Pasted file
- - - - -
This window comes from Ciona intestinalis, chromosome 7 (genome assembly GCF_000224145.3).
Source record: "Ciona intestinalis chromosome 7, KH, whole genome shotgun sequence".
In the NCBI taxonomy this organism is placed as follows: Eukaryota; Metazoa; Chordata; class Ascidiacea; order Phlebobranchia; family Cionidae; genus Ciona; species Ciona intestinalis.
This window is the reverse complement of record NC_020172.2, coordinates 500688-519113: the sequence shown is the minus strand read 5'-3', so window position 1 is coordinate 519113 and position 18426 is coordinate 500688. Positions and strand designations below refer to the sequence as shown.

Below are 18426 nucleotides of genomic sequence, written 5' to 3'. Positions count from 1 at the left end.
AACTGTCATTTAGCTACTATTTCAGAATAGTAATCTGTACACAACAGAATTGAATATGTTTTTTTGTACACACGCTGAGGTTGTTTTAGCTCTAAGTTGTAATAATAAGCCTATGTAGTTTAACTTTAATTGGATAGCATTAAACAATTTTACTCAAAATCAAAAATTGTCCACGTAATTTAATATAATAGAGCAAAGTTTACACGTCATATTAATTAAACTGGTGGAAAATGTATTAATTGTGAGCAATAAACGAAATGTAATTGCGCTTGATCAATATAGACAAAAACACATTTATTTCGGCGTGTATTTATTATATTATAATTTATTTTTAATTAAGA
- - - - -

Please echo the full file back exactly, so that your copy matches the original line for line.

This window comes from Ciona intestinalis, chromosome 7 (genome assembly GCF_000224145.3).
Source record: "Ciona intestinalis chromosome 7, KH, whole genome shotgun sequence".
In the NCBI taxonomy this organism is placed as follows: Eukaryota; Metazoa; Chordata; class Ascidiacea; order Phlebobranchia; family Cionidae; genus Ciona; species Ciona intestinalis.
This window is the reverse complement of record NC_020172.2, coordinates 500688-519113: the sequence shown is the minus strand read 5'-3', so window position 1 is coordinate 519113 and position 18426 is coordinate 500688. Positions and strand designations below refer to the sequence as shown.

Below are 18426 nucleotides of genomic sequence, written 5' to 3'. Positions count from 1 at the left end.
AACTGTCATTTAGCTACTATTTCAGAATAGTAATCTGTACACAACAGAATTGAATATGTTTTTTTGTACACACGCTGAGGTTGTTTTAGCTCTAAGTTGTAATAATAAGCCTATGTAGTTTAACTTTAATTGGATAGCATTAAACAATTTTACTCAAAATCAAAAATTGTCCACGTAATTTAATATAATAGAGCAAAGTTTACACGTCATATTAATTAAACTGGTGGAAAATGTATTAATTGTGAGCAATAAACGAAATGTAATTGCGCTTGATCAATATAGACAAAAACACATTTATTTCGGCGTGTATTTATTATATTATAATTTATTTTTAATTAAGA